Facing a projected $1 billion gap between expected revenue and what state program heads want to continue services, Oregon’s Gov. Ted Kulongoski has proposed cuts to social services and an increase in the state lottery to fund education and public safety. Projected state budget shortfalls are being responded to with less than adequate, if not immoral, proposals: cut education funding, reduce funding to critical human service programs and increase state-sponsored gambling, said David Leslie, executive director of Ecumenical Ministries of Oregon. Bob Castagna, executive director of the Oregon Catholic Conference, said that because of the state’s fiscal climate and tax policies, vulnerable people will fall through the cracks.
In Maryland, Catholic leaders pledged to seek a $1 increase in the minimum hourly wage over two years, bringing it up to $6.15. The Maryland Catholic Conference also urged lawmakers to provide comprehensive state-subsidized health insurance to all below-poverty state residents and provide a cost-of-living increase in grants for state-subsidized child care for low-income families.
The conference is strongly urging Gov. Robert L. Ehrlich Jr. to restore funding for the state textbook/technology loan program for nonpublic school students to $6 million. The funding was approved at only $3 million last year, down 50 percent from when the program was first introduced in 2001.
Among other issues likely to be addressed by the Maryland Catholic Conference during the 90-day session of the state’s General Assembly, which opened on Jan. 12, were human cloning, prescription morning-after birth control pills, the death penalty, parental notification for minors seeking an abortion, slot machines and legislation changing the traditional definition of marriage.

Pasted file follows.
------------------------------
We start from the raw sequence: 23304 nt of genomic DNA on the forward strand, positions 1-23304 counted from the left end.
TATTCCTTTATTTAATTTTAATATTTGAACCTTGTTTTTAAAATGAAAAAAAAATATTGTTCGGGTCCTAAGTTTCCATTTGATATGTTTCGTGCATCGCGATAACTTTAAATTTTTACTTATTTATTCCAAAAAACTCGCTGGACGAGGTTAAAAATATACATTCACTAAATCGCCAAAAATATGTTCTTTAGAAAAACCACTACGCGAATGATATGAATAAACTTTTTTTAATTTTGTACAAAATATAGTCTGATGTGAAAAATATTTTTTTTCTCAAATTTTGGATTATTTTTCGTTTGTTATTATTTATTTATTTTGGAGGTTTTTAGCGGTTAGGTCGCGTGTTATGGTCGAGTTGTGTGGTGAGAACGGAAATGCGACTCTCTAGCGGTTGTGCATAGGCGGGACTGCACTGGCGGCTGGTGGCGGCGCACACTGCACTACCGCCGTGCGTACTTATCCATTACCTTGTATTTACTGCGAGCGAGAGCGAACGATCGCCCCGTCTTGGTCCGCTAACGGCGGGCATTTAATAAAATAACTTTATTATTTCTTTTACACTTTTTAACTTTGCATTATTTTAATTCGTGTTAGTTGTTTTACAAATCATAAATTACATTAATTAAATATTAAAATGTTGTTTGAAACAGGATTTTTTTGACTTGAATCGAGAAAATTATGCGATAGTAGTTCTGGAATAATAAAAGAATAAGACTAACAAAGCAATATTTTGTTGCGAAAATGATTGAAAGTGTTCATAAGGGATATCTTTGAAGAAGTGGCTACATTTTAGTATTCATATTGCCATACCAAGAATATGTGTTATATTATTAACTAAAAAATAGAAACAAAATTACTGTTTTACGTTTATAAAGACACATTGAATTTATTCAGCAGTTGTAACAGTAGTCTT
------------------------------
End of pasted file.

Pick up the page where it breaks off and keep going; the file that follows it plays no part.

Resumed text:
Our agenda, as always, is heavy with controversial issues, said Richard J. Dowling, executive director of the conference. In our opposition to abortion and capital punishment, we are still, sadly, countercultural. In our support for programs that address the basic needs of the poor, the stranger and the most vulnerable in our communities, we are a minority voice.
In Illinois legislation adding sexual orientation to the list of areas in which discrimination is illegal in housing and employment passed both the House and Senate and was signed by Gov. Rod Blagojevich. Bob Gilligan, executive director of the Catholic Conference of Illinois, said the church strongly opposes discrimination in any form, including that against gays and lesbians. But, he said, this bill creates a separate civil rights category based on sexual behavior. We don’t think that’s necessary.
The California Catholic Conference is opposing death with dignity legislation before the state legislature. It helped to defeat a similar proposal last year. Other bills of interest featured on the conference’s Web site deal with gender-neutral marriage, the right of pharmacists to decline to dispense contraceptives, stem cell research, the Supreme Court’s Roe v. Wade decision on abortion and the minimum wage.
During 2004 the Vatican and the Rockville Centre Diocese on Long Island, N.Y., dealt with 23 priests accused of sexually abusing minors, removing 18 from active ministry. Of the remaining five, church trials were ordered for three priests and two can be returned to ministry because of findings of insufficient evidence, announced Rockville Centre’s Bishop William F. Murphy. Of the 18 removed from ministry, 8 were laicized and 10 were permanently suspended.
The Tennessee Supreme Court allowed a $68 million lawsuit against the Diocese of Nashville to proceed even though the case concerns events involving a priest years after he left the active ministry. The unanimous ruling on Jan. 18 overturned two lower court decisions.
The U.S. Supreme Court has declined to review a lower court decision overturning the Florida law that allowed Gov. Jeb Bush to order reinsertion of a feeding tube for Terri Schindler Schiavo, who is brain-damaged. The decision, issued without comment on Jan. 24, moved forward the efforts of Schiavo’s husband, Michael, to remove her feeding tube again, although other court actions initiated by the woman’s parents, Bob and Mary Schindler, continue.
Marcial Maciel Degollado, L.C., the 84-year-old founder of the Legionaries of Christ, declined re-election as superior general of the congregation, citing his age. The Legionaries’ general director, as the superior is called, is elected for a 12-year term. If he had accepted the decision of the first ballot, Father Maciel would have continued in office until he was 96.